For either reason, agile and scrum may seemed the only way forward. There are rumors and anecdotal stories about how great scrum and agile are and for some businesses, the decision to try agile re-enforces one hard truth, “Necessity is the mother of invention” or simply:
Necessity drives innovation
The first hurdle in cultural change, Cognitive, is met: we understand the need to do something different to be more successful. In other words, can the waterfall business cite an instance where a new product is created and delivered in weeks, not months (or years)? With a win here, the business, will be competitively better positioned. The agile team, product, and the executives are convinced a change in strategies and culture are necessary but this understanding is not enough to cause change. Trialing any new idea or new practices is a good way to build confidence that a change will result in success.
Get the right people
For a trial project the business doesn’t engage all developers but only a select group. This trial project has a clear goal and a definite release date, neither can be changed. What can change is the scope (as long as the goal can still be met).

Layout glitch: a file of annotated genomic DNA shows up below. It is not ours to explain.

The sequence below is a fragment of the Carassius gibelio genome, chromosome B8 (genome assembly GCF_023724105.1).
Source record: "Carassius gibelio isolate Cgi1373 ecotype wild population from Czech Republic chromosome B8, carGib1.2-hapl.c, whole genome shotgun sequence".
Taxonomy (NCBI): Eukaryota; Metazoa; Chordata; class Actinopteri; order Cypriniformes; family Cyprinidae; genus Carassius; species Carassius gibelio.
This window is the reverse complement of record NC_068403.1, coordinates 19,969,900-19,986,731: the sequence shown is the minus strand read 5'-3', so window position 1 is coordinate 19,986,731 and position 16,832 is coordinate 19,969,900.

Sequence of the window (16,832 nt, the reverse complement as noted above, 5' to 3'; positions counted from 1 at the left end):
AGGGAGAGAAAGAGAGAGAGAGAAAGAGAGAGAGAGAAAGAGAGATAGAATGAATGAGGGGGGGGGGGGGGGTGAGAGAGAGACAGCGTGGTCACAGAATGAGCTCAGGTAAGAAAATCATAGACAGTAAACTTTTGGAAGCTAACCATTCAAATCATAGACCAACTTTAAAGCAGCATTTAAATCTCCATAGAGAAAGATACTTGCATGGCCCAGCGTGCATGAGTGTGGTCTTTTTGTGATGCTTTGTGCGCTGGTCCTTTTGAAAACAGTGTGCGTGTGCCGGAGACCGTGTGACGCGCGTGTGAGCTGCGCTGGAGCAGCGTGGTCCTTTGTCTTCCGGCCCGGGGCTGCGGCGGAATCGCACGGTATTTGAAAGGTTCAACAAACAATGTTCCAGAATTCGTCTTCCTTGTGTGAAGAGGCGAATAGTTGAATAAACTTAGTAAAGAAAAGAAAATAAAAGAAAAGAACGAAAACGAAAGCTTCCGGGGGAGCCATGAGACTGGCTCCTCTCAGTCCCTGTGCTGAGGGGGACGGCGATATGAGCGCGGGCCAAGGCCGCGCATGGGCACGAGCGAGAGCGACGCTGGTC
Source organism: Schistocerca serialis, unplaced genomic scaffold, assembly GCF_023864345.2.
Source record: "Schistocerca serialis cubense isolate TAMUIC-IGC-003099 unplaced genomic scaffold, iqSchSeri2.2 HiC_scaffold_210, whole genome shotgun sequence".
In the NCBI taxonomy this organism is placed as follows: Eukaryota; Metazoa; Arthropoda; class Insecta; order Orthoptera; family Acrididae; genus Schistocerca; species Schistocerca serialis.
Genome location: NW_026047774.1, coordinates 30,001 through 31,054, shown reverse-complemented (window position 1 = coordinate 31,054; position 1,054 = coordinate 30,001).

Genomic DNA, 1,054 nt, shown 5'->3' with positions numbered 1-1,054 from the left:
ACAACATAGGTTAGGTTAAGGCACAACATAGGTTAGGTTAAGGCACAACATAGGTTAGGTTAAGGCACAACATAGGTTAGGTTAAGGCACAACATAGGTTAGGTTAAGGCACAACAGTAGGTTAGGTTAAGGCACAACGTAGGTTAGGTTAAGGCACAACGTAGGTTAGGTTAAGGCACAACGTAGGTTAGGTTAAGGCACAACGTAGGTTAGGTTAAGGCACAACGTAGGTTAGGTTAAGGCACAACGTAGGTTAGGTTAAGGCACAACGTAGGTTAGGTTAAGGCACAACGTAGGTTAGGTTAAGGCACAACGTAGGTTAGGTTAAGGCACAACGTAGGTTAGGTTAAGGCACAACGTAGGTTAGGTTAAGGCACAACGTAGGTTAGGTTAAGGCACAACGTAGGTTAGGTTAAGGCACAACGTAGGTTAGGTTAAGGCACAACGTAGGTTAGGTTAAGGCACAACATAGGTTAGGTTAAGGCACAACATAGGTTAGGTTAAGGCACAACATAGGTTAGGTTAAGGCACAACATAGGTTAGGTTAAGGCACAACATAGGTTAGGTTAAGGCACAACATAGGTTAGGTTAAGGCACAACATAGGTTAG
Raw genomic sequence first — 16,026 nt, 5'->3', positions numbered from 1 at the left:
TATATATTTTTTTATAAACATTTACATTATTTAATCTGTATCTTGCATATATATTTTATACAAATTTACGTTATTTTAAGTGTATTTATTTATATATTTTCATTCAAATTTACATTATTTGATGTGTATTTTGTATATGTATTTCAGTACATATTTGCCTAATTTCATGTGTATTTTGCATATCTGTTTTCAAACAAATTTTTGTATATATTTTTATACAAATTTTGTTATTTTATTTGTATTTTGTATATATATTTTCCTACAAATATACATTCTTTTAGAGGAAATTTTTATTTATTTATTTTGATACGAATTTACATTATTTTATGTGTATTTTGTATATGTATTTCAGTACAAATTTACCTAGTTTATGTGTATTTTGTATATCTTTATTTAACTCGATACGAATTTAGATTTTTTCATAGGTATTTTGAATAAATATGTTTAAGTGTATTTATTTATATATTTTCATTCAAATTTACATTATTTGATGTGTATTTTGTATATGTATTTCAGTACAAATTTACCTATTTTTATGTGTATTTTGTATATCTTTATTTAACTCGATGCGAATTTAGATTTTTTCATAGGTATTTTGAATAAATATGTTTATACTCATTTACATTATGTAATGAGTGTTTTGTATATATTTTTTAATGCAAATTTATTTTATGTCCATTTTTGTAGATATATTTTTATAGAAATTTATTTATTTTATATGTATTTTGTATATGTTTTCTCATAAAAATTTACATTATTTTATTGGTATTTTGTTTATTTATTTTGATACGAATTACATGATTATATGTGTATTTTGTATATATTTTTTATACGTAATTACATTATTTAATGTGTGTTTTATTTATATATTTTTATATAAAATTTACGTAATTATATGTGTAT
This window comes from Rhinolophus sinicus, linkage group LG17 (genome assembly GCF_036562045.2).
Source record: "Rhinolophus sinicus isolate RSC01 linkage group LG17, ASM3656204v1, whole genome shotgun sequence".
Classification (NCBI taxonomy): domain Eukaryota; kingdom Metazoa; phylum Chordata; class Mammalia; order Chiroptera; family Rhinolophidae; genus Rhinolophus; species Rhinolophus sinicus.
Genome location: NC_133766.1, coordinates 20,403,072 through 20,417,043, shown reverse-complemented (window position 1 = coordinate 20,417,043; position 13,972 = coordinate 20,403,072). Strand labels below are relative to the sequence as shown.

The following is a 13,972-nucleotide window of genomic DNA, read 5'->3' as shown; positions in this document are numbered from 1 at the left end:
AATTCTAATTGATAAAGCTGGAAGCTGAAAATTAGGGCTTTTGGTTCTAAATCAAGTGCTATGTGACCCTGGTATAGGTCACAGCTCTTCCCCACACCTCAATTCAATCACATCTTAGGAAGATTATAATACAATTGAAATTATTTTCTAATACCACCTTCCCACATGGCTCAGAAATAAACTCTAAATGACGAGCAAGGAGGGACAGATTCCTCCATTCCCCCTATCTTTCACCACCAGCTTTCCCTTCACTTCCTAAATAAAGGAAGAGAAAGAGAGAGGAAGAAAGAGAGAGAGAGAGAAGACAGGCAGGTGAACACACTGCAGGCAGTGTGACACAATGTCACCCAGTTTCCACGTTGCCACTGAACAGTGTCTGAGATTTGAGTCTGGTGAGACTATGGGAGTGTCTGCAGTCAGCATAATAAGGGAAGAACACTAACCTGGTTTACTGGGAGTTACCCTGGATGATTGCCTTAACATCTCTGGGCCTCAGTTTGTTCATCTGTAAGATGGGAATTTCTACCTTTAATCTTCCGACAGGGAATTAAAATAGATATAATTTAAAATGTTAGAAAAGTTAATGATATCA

The Resources chosen for the first scrum team are special in their experience and talents. Although there are whole product teams that might be used for this new business opportunity, the business decides to build a new development team by cherry picking people from existing teams. The team might be hand-picked for a number of reasons which may include:
- Years of experience – with experience comes confidence they’ll be successful.
- People who are self-motivated – these are not people who sit around waiting to be told what to do.
- People who are innovative – these people are known for their new ideas and abilities to think around problems.
Selecting people for the first agile initiative is often driven by technical expertise and their ability to solve problems. These people are asked to do something very different from their waterfall paradigm but they are more goal driven than most and change is less stressful to them. After a minimum amount of agile training, 45-minutes feels about right, they’re off.